Pushy parents a threat to prep schools, says Prince George’s former headteacher

Prince George Prince William Prince of Wales education Royal family - Chris Jackson/WPA Pool/Getty Images
Prince George Prince William Prince of Wales education Royal family - Chris Jackson/WPA Pool/Getty Images

Pushy parents have become a threat to prep schools, Prince George’s former headmaster has warned.

Ben Thomas, the head of Thomas’s Battersea in south London, said that prep schools are “increasingly reliant on highly affluent, highly focused parents who expect results”.

He said that the focus of these parents on admissions to selective private secondary schools means that “the prep school curriculum is in danger of being reduced to preparation for competitive entrance examinations in English and maths”.

In an essay for a new edition of a book titled The State of Independence, Mr Thomas said that “taken to extremes, the very purpose of prep schools is under threat”.

Instead of obsessing over entrance exams, children aged 10 to 13 should be free to “imagine, explore and create”, he said.

There are more than 600 prep schools in the UK. Fee increases have meant they have become increasingly out of reach for middle-class families.

Ben Thomas Thomas’s prep school education
Ben Thomas Thomas’s prep school education

Mr Thomas said: “With school fees in England up by nearly 100 per cent since 2003, parents’ expectations are, not unreasonably, sky high. The days of the laid-back, hands-off middle-class parent, if they ever existed, are long gone.”

He said that private schools “are already almost entirely reliant on the nation’s top one per cent of earners”.

He continued: “Parents choosing private schools now are highly educated, highly discerning and very often buying into such an expensive product for a very specific purpose: the educational advancement of their child and a firm foot in the door for the next stage of their education.

“‘I pay therefore I expect’ has fast become a mantra that is hard for any but the most confident (and secure) of schools to dare to contradict.”

Mr Thomas warned that prep schools are in danger of becoming “glorified sausage factories, churning children through high stakes exams, completely at odds with the growing national debate about the value of examinations and the call from employers to do far more to nurture in our young the skills of communication, collaboration, creativity and critical thinking”.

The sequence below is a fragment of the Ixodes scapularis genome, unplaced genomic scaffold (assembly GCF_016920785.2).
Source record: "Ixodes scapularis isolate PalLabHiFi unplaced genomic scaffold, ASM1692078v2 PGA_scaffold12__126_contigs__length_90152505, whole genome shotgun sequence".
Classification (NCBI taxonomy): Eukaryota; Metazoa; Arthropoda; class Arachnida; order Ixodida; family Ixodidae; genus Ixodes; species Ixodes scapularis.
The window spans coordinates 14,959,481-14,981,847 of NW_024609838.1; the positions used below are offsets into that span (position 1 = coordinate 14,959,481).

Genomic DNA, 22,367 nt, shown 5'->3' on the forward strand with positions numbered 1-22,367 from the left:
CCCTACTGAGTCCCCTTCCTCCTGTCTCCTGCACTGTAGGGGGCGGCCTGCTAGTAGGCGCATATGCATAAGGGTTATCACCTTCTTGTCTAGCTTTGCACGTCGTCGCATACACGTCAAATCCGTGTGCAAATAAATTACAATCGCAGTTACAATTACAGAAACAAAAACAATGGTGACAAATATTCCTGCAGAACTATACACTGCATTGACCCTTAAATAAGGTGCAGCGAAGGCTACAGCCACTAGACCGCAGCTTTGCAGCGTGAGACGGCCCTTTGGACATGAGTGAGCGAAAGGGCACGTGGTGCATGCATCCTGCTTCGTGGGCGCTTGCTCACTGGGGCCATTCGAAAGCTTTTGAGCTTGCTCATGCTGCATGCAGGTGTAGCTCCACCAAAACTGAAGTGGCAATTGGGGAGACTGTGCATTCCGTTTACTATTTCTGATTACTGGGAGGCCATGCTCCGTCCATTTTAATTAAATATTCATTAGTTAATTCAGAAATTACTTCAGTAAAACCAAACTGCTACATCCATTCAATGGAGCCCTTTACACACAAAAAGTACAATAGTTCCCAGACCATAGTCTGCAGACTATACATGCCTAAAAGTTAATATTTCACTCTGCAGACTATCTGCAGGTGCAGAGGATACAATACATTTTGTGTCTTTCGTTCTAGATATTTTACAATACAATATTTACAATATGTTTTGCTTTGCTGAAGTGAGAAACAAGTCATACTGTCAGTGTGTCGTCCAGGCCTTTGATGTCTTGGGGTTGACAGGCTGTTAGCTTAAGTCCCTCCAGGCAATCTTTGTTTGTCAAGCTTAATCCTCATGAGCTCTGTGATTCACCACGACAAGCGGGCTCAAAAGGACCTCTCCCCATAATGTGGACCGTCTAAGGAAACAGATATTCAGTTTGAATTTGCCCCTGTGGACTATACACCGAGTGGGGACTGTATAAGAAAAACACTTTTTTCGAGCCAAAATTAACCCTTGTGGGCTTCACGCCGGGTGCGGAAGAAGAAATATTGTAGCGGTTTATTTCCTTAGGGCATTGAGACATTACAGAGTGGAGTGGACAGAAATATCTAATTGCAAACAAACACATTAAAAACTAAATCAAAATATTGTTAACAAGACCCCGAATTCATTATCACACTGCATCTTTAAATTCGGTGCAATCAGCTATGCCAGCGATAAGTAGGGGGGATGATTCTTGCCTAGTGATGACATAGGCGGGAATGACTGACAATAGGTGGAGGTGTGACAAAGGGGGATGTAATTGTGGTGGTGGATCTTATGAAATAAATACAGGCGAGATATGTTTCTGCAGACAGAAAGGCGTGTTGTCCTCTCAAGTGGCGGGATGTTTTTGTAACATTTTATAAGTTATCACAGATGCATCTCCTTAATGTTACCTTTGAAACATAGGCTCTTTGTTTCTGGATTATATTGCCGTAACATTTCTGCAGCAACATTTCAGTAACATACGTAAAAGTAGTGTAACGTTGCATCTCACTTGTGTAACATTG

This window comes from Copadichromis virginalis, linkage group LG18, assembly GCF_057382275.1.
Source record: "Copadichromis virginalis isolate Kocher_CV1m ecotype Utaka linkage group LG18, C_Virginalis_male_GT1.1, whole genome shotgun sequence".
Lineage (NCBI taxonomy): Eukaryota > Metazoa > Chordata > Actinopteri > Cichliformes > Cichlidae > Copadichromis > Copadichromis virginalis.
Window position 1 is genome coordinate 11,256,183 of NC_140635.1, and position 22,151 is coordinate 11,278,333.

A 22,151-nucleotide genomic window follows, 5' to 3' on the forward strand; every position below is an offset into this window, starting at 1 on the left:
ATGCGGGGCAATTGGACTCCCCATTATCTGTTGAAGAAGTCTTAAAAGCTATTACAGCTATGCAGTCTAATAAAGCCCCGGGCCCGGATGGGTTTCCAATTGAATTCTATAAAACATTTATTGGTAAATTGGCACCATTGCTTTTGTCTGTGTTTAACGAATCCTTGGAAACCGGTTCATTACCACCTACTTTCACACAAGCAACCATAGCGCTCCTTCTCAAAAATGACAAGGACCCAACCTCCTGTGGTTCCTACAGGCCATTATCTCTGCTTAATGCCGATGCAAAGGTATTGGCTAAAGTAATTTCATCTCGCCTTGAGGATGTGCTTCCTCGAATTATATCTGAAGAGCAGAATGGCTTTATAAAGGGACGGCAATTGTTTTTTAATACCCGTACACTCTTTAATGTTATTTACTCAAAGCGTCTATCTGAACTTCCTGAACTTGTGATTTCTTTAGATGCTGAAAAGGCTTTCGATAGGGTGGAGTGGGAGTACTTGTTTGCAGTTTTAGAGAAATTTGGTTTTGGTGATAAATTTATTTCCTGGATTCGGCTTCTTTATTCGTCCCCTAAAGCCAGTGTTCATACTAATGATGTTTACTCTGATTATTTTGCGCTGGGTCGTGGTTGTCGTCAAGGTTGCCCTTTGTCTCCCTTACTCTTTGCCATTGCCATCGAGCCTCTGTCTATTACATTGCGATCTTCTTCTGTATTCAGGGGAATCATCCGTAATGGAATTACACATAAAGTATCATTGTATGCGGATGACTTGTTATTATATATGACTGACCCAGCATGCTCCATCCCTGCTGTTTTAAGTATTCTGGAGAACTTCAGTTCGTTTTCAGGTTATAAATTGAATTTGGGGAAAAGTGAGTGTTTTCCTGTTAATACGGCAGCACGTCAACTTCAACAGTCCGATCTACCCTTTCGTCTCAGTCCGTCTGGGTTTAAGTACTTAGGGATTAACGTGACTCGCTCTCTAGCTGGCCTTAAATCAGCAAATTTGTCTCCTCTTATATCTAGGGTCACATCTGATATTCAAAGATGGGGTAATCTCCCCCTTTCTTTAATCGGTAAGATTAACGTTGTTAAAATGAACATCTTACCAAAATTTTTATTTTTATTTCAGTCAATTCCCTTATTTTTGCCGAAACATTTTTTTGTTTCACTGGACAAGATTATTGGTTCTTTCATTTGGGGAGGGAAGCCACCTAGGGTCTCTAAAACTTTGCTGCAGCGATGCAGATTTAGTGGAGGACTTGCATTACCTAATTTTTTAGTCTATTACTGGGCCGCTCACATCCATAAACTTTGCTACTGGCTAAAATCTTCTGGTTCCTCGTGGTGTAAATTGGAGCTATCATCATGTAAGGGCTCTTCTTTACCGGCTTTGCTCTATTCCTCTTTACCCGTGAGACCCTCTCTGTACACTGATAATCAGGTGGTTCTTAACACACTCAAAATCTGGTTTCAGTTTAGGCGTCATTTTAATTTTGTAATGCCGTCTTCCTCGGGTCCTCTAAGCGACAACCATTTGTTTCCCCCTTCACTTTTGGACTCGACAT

He said that a growing number of prep school parents, who are “themselves employed in highly competitive industries”, are engaging tutors for their children at an early age, “to secure a perceived advantage in the race to gain admission for their child to the best senior schools, to secure a place in the best universities, to secure the best possible prospects in the job market”.

‘Secondary schools fuel parents’ anxiety’

Mr Thomas criticised secondary schools for fuelling parents’ anxiety around admissions.

He said: “Senior schools cry out, on the one hand, that they do not want to encourage the recruitment of over-anxious, over-prepared young robots.

“At the same time, the same schools are quite happy to let slip the number of applicants per place, by way of illustrating their popularity – hence feeding the anxiety of junior school parents.”

Prince George started in reception at Thomas’s Battersea in 2017 and was later joined by Princess Charlotte. Termly fees at the school start at £7,250 for children aged four to seven.

Last year, the Prince and Princess of Wales moved their children to Lambrook School, a private co-educational prep school in Berkshire, after relocating to Windsor.

‘Fees have become horrendous’

Lord Lucas and Dingwall, the editor of the Good Schools Guide, argued in a separate essay in The State of Independence that prep school fees are too high.

He said: “Fees have become horrendous, and there seems no easy way down.”

However, Lord Lucas said there was “lots of room for reductions”, citing the Independent Grammar School in Durham, which opened in 2018 and charges £3,600 per year.

Emma Goldsmith, the headteacher of the Dragon School in Oxford, one of Britain’s most prestigious prep schools, warned that “the unregulated world of tutoring is an unhealthy obsession within some prep school communities”.

She said the increase in the involvement of parents, exacerbated by the pandemic, was a challenge, adding: “Parental support is essential as schools want to work in tandem in the best interests of the child.

“However, we need to take care that boundaries are in place. Parents must be well informed about their child’s progress, while understanding that the school cannot provide a unique and bespoke offering for each child.”

Mr Thomas, who is also a principal of the Thomas’s group, which runs schools in Clapham, Fulham and Kensington, said that prep schools must consider how to tackle issues such as “affordability”, “relevance”, and “managing parental expectations”.

He said they need to safeguard “the kind of childhood which they were founded to promote”.